Late in the summer of 2012, healthy non-identical twin girls were born to a 25 year-old California woman and her same-sex partner. The biological father, aged 92 at the time of the birth, was a semen donor. His gametes had been collected in 1971, and had been frozen in liquid nitrogen for 40 years before being thawed and used in an ICSI-IVF procedure at the Alta Bates Fertility Center.
While scarcely noted in the press, this event was important. As expected from copious earlier data in farm animals, it shows that human sperm can be safely cryo-preserved for many decades. A common but specious argument against Assisted Reproductive Techniques (ART) is that the process is somehow intrinsically unhealthy. It is also gratifying to see a lesbian couple empowered not only to bear children and have a family, but also to select as their donor a father of indisputable longevity.
The sperm banking industry is a badly flawed enterprise. Shadowed in secrecy, it refuses to accept regulation or even retain records of what it has done. Driven by profit, it does not store semen nearly as long as it should. Instead, it creates dozens, and at times hundreds of offspring from a single donor in a brief period of time, often before the donor himself reaches 30 years of age. Only during the next 30 to 50 years does it become apparent whether this irrevocable act will end happily or in tragedy. There are well documented cases of both outcomes. In 1997, a sperm donor in the Dutch city of Den Bosch began to stumble and slur his speech when he reached middle age. He was diagnosed with autosomal dominant cerebellar ataxia (ADCA). Startled physicians discovered that he had conceived 18 children in 13 families. As this disease is untreatable and ultimately fatal, they froze in confusion and kept this information a secret for 3 more years.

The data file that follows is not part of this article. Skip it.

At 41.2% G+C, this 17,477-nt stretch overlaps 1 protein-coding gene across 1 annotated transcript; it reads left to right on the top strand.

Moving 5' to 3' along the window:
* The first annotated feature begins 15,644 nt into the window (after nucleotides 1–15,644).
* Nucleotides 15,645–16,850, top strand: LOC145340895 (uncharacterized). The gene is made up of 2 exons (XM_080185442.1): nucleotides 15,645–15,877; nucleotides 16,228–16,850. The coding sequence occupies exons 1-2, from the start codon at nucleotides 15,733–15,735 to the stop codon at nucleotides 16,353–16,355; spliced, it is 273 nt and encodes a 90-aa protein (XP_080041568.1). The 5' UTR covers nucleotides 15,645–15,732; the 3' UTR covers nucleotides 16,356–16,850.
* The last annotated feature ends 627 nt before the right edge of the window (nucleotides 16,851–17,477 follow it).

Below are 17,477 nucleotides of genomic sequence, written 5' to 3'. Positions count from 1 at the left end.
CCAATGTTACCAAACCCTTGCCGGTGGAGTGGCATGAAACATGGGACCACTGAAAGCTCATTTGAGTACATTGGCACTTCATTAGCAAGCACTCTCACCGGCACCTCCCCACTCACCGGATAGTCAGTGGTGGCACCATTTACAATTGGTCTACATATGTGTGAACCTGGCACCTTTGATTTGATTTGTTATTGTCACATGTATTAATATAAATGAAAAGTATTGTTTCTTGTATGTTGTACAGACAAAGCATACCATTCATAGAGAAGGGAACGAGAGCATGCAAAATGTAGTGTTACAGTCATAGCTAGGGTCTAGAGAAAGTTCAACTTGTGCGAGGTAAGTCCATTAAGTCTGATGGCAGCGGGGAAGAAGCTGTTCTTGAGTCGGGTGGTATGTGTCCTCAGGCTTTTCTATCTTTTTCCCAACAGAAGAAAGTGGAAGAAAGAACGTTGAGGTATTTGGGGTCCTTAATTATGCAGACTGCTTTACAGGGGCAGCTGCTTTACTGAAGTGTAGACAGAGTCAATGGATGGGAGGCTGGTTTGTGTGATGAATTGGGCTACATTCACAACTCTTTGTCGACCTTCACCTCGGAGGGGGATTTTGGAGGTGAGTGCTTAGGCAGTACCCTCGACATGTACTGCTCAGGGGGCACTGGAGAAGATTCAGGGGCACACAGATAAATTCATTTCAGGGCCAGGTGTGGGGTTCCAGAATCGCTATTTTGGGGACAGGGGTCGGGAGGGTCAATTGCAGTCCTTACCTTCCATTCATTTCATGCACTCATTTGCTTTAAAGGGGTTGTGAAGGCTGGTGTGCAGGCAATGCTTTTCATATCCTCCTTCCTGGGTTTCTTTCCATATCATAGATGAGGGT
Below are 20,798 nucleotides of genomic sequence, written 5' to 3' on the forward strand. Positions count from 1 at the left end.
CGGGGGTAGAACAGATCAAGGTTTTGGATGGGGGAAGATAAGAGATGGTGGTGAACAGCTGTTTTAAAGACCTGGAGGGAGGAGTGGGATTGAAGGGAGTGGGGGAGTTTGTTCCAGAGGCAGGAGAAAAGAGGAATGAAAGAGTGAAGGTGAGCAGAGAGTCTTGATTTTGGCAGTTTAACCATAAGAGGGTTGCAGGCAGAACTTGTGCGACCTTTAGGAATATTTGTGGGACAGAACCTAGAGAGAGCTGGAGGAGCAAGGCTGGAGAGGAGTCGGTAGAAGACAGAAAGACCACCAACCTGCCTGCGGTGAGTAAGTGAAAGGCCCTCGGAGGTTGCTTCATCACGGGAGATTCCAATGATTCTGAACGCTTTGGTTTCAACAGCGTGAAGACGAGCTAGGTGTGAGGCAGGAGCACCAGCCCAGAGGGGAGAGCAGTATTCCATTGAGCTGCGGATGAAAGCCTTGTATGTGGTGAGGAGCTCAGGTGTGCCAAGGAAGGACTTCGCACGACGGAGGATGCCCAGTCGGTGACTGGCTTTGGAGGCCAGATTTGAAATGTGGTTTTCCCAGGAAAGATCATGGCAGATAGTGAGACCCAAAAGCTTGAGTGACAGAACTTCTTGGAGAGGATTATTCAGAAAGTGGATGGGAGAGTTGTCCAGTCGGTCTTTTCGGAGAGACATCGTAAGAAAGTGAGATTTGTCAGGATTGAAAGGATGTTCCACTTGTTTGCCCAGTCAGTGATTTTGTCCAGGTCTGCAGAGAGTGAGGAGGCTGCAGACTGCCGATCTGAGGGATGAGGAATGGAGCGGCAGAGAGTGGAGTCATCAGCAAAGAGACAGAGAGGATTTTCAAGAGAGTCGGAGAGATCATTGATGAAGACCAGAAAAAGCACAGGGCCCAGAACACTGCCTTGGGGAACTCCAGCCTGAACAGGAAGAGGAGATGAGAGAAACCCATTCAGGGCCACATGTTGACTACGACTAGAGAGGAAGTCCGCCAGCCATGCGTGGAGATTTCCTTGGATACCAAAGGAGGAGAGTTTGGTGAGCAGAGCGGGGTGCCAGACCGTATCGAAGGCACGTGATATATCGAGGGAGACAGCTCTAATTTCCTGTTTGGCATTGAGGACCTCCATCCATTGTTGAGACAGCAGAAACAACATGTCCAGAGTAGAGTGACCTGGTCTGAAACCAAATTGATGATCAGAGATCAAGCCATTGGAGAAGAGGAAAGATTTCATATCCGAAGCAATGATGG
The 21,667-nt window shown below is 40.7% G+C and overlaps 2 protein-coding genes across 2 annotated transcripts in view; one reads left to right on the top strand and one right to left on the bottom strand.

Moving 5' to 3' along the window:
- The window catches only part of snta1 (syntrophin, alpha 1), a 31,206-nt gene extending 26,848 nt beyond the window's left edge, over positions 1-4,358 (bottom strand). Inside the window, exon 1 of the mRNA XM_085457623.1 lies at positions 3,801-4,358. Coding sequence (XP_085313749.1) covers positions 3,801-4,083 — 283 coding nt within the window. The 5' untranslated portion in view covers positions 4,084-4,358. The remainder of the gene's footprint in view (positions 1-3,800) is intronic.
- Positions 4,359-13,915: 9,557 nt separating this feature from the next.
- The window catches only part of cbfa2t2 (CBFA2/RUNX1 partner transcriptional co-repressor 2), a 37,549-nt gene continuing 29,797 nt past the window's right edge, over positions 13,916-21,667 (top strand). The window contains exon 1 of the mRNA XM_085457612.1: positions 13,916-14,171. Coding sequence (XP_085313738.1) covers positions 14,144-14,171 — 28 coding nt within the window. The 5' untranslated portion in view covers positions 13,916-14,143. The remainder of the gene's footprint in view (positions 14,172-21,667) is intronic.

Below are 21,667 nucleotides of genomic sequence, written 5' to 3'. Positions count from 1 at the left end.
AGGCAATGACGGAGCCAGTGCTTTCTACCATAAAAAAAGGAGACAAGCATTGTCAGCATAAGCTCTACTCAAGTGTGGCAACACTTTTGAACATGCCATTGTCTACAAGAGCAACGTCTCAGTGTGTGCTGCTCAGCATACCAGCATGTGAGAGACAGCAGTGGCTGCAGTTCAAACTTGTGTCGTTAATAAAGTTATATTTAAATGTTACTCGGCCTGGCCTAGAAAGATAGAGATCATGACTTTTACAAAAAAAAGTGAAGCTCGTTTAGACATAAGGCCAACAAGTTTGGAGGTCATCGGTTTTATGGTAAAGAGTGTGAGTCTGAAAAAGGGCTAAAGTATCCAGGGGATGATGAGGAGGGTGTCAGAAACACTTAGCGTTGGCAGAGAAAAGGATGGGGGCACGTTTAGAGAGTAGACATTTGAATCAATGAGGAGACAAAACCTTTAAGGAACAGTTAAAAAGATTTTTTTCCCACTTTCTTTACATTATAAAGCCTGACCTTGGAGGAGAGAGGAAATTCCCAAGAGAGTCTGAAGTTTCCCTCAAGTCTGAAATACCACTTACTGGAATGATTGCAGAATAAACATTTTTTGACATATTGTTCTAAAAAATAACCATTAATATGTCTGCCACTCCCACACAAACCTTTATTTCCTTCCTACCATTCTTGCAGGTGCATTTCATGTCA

In light of this sad case, one can better appreciate the intelligence of the lesbian mother in California, who personally met and selected her donor socially. She will never have to wonder whether the father of her daughters will live a long and healthy life – he already has. And it is also clear that her girls cannot possibly inherit ADCA from him.
Using known donors is relatively new to fertility, but there is already a free website available just to facilitate the exchange of information between prospective mothers and the donors they might select as reproductive partners. It is impossible to know exactly what matters most to women seeking a donor, but the word “healthy” and the phrase “documented STD negative” are almost universal. Tall, blue eyes, and intelligent also get a fair amount of weight. It is difficult to think of any fact that can ethically be withheld from a mother about her donor, under any circumstance, limited only by the expense of accurately determining that fact. But the only way to know if the donor lives a long and healthy life is simply…to wait and see. Sperm preservation allows that.